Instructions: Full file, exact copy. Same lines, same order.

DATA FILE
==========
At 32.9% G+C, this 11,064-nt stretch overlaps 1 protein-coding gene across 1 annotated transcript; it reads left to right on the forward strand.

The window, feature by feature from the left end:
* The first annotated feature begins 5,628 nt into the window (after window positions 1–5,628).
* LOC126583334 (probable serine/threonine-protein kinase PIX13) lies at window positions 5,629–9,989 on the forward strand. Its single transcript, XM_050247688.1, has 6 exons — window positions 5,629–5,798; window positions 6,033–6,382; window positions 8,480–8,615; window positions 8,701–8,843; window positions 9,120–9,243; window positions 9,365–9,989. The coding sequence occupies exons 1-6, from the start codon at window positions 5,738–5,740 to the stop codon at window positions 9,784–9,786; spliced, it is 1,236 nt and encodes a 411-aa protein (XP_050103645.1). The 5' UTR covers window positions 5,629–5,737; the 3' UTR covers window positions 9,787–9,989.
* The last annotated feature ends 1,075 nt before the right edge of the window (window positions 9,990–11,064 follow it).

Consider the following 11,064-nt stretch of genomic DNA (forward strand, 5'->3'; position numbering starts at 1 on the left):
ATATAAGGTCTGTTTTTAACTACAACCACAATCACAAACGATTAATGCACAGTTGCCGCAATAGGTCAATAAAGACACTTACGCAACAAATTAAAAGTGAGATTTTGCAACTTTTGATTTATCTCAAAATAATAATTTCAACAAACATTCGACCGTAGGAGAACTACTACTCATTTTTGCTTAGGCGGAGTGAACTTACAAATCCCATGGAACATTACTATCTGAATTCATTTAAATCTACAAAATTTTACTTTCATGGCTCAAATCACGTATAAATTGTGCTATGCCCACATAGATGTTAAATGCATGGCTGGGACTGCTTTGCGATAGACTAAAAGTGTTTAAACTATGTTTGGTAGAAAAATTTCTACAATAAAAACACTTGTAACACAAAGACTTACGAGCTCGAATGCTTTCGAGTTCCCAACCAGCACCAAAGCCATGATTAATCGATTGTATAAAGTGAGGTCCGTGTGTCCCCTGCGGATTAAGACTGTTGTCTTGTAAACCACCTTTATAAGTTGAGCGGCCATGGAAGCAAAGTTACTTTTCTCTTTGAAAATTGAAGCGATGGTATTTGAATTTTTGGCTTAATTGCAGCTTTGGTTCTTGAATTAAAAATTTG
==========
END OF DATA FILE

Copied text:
At 32.9% G+C, this 11,064-nt stretch overlaps 1 protein-coding gene across 1 annotated transcript; it reads left to right on the forward strand.

The window, feature by feature from the left end:
* The first annotated feature begins 5,628 nt into the window (after window positions 1–5,628).
* LOC126583334 (probable serine/threonine-protein kinase PIX13) lies at window positions 5,629–9,989 on the forward strand. Its single transcript, XM_050247688.1, has 6 exons — window positions 5,629–5,798; window positions 6,033–6,382; window positions 8,480–8,615; window positions 8,701–8,843; window positions 9,120–9,243; window positions 9,365–9,989. The coding sequence occupies exons 1-6, from the start codon at window positions 5,738–5,740 to the stop codon at window positions 9,784–9,786; spliced, it is 1,236 nt and encodes a 411-aa protein (XP_050103645.1). The 5' UTR covers window positions 5,629–5,737; the 3' UTR covers window positions 9,787–9,989.
* The last annotated feature ends 1,075 nt before the right edge of the window (window positions 9,990–11,064 follow it).

Consider the following 11,064-nt stretch of genomic DNA (forward strand, 5'->3'; position numbering starts at 1 on the left):
ATATAAGGTCTGTTTTTAACTACAACCACAATCACAAACGATTAATGCACAGTTGCCGCAATAGGTCAATAAAGACACTTACGCAACAAATTAAAAGTGAGATTTTGCAACTTTTGATTTATCTCAAAATAATAATTTCAACAAACATTCGACCGTAGGAGAACTACTACTCATTTTTGCTTAGGCGGAGTGAACTTACAAATCCCATGGAACATTACTATCTGAATTCATTTAAATCTACAAAATTTTACTTTCATGGCTCAAATCACGTATAAATTGTGCTATGCCCACATAGATGTTAAATGCATGGCTGGGACTGCTTTGCGATAGACTAAAAGTGTTTAAACTATGTTTGGTAGAAAAATTTCTACAATAAAAACACTTGTAACACAAAGACTTACGAGCTCGAATGCTTTCGAGTTCCCAACCAGCACCAAAGCCATGATTAATCGATTGTATAAAGTGAGGTCCGTGTGTCCCCTGCGGATTAAGACTGTTGTCTTGTAAACCACCTTTATAAGTTGAGCGGCCATGGAAGCAAAGTTACTTTTCTCTTTGAAAATTGAAGCGATGGTATTTGAATTTTTGGCTTAATTGCAGCTTTGGTTCTTGAATTAAAAATTTG